Charnov's host-size model explains parasitoid host-size-dependent sex ratio as an adaptive consequence when there is a differential effect of host size on the offspring fitness of parasitoid males versus females. This article tests the predictions and the assumptions of the host-size model. The parasitoid wasp Pimpla nipponica Uchida (Hymenoptera: Ichneumonidae) laid more female eggs in larger or fresher host pupae when choice among hosts of different sizes or ages was allowed. Then, whether an asymmetrical effect of host size and age on the fitness of females versus males existed in P. nipponica was examined. Larger or fresher host pupae yielded larger wasps. Larger females lived longer, whereas male size did not influence male longevity. Large males mated successfully with relatively large females but failed with small females, whereas small males could mate successfully either with small or with large females. Thus, small-male advantages were found, and this held true even under male-male competition. Ovariole and egg numbers at any one time did not differ among females of different sizes. Larger females attained higher oviposition success and spent less time and energy for oviposition in hosts. Larger females produced more eggs from a single host meal. Taken together, females gained more, and males lost more, by being large. Host size and age thus asymmetrically affected the fitness of offspring males versus females through the relationships between host size or hast age and wasp size, which means the basic assumption of the host-size model was satisfied. Therefore, sex ratio control by P. nipponica in response to host size and age is adaptive.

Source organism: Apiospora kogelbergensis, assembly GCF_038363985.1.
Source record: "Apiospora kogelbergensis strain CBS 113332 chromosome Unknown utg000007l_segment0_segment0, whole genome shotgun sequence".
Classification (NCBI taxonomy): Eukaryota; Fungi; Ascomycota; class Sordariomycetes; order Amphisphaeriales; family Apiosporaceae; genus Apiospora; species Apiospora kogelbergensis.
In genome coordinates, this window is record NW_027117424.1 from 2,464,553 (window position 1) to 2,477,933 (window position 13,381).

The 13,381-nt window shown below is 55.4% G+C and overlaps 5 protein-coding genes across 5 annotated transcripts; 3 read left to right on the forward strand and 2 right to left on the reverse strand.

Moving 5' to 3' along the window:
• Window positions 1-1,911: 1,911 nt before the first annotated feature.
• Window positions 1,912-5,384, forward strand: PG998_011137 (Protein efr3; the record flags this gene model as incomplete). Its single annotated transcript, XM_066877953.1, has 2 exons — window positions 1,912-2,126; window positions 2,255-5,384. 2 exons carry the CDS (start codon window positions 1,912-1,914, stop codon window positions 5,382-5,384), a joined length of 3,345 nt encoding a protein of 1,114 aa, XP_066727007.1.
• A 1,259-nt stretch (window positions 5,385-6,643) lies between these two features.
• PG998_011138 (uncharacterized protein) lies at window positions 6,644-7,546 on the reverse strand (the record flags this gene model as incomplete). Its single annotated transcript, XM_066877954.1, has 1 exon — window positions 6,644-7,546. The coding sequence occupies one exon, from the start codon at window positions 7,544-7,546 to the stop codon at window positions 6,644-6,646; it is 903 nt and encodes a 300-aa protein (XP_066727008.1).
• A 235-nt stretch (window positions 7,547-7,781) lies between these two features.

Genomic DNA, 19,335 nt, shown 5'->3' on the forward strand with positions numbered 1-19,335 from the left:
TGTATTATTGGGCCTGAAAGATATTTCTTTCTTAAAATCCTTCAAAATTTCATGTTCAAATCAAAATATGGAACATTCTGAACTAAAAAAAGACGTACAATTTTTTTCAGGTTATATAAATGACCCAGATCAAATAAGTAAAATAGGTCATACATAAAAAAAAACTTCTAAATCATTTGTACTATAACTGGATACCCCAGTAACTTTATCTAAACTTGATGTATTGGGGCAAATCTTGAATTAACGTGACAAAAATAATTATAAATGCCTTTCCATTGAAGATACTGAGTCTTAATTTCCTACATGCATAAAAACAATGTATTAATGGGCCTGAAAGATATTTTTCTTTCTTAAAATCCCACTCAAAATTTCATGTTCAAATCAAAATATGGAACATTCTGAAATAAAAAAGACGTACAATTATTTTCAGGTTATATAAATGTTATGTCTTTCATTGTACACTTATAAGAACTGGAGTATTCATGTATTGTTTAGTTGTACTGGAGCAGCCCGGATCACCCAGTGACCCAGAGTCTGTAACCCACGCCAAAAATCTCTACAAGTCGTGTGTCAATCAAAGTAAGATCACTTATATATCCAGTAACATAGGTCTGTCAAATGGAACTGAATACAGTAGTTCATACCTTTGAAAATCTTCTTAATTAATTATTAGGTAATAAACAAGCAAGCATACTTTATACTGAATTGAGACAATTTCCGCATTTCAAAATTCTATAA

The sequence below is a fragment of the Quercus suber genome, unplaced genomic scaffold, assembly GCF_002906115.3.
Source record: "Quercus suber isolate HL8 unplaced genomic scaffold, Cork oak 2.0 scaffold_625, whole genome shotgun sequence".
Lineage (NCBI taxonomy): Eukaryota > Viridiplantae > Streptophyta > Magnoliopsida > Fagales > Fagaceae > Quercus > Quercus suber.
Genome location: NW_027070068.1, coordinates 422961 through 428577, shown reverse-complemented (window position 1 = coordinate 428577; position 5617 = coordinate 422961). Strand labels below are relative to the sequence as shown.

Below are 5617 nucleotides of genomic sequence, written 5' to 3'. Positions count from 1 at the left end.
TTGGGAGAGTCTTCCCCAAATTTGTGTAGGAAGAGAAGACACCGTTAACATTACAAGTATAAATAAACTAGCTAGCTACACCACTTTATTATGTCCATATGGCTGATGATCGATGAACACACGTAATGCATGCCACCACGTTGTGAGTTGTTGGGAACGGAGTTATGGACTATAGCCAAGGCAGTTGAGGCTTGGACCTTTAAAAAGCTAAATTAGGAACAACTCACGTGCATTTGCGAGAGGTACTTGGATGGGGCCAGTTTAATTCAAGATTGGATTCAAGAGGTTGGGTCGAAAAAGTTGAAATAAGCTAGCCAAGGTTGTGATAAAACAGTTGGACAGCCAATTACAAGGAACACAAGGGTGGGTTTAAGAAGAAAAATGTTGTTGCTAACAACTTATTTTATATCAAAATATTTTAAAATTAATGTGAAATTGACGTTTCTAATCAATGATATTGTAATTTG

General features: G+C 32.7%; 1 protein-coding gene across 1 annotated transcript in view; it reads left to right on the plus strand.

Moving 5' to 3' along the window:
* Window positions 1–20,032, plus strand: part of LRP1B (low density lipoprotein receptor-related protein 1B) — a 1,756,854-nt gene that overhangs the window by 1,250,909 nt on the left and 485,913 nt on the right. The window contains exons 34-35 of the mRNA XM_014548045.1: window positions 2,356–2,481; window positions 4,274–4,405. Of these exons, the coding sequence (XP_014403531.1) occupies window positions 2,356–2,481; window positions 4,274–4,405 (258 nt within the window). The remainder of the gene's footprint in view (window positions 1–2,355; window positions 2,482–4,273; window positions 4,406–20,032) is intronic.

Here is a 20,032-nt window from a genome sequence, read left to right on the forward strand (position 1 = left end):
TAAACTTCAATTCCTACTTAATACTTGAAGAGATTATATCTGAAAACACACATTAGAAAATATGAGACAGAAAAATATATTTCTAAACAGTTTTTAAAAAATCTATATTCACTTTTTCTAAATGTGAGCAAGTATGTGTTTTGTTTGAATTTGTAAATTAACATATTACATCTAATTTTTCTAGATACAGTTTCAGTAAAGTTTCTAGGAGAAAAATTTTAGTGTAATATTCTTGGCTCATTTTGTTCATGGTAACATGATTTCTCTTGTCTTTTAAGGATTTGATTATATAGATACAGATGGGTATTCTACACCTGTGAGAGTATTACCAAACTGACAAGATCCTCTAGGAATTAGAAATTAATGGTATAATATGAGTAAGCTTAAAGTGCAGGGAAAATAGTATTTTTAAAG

All Science Journal Classification (ASJC) codes
- Agricultural and Biological Sciences(all)